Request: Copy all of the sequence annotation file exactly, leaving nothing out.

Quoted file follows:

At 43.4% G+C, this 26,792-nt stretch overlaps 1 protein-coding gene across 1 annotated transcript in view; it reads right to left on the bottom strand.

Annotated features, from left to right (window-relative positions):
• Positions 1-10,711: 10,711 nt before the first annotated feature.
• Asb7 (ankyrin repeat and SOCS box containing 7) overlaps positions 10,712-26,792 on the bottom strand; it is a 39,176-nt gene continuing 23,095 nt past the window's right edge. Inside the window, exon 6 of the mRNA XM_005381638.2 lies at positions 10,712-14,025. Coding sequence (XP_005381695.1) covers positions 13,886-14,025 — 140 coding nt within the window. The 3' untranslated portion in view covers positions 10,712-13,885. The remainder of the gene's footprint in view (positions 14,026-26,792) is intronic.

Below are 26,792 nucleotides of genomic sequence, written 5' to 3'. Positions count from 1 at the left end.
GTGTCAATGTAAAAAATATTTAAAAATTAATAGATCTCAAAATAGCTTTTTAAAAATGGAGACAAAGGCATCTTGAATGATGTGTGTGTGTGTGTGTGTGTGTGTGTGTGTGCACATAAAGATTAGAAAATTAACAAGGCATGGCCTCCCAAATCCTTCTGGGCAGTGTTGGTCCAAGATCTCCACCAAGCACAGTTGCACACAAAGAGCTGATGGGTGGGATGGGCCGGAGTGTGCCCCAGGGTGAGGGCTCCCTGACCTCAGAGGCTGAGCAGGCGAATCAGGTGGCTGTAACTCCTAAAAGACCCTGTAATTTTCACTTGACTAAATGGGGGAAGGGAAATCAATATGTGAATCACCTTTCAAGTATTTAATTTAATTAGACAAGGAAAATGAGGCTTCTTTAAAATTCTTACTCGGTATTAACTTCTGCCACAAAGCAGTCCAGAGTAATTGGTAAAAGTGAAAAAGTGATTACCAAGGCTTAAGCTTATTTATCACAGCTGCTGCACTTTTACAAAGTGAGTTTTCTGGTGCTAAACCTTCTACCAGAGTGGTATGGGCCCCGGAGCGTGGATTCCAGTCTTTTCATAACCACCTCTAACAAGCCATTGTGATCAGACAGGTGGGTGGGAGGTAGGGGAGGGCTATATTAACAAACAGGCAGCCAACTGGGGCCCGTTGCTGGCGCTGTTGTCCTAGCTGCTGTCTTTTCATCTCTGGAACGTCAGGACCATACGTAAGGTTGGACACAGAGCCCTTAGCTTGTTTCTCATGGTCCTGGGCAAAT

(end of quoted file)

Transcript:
At 43.4% G+C, this 26,792-nt stretch overlaps 1 protein-coding gene across 1 annotated transcript in view; it reads right to left on the bottom strand.

Annotated features, from left to right (window-relative positions):
• Positions 1-10,711: 10,711 nt before the first annotated feature.
• Asb7 (ankyrin repeat and SOCS box containing 7) overlaps positions 10,712-26,792 on the bottom strand; it is a 39,176-nt gene continuing 23,095 nt past the window's right edge. Inside the window, exon 6 of the mRNA XM_005381638.2 lies at positions 10,712-14,025. Coding sequence (XP_005381695.1) covers positions 13,886-14,025 — 140 coding nt within the window. The 3' untranslated portion in view covers positions 10,712-13,885. The remainder of the gene's footprint in view (positions 14,026-26,792) is intronic.

Below are 26,792 nucleotides of genomic sequence, written 5' to 3'. Positions count from 1 at the left end.
GTGTCAATGTAAAAAATATTTAAAAATTAATAGATCTCAAAATAGCTTTTTAAAAATGGAGACAAAGGCATCTTGAATGATGTGTGTGTGTGTGTGTGTGTGTGTGTGTGTGCACATAAAGATTAGAAAATTAACAAGGCATGGCCTCCCAAATCCTTCTGGGCAGTGTTGGTCCAAGATCTCCACCAAGCACAGTTGCACACAAAGAGCTGATGGGTGGGATGGGCCGGAGTGTGCCCCAGGGTGAGGGCTCCCTGACCTCAGAGGCTGAGCAGGCGAATCAGGTGGCTGTAACTCCTAAAAGACCCTGTAATTTTCACTTGACTAAATGGGGGAAGGGAAATCAATATGTGAATCACCTTTCAAGTATTTAATTTAATTAGACAAGGAAAATGAGGCTTCTTTAAAATTCTTACTCGGTATTAACTTCTGCCACAAAGCAGTCCAGAGTAATTGGTAAAAGTGAAAAAGTGATTACCAAGGCTTAAGCTTATTTATCACAGCTGCTGCACTTTTACAAAGTGAGTTTTCTGGTGCTAAACCTTCTACCAGAGTGGTATGGGCCCCGGAGCGTGGATTCCAGTCTTTTCATAACCACCTCTAACAAGCCATTGTGATCAGACAGGTGGGTGGGAGGTAGGGGAGGGCTATATTAACAAACAGGCAGCCAACTGGGGCCCGTTGCTGGCGCTGTTGTCCTAGCTGCTGTCTTTTCATCTCTGGAACGTCAGGACCATACGTAAGGTTGGACACAGAGCCCTTAGCTTGTTTCTCATGGTCCTGGGCAAAT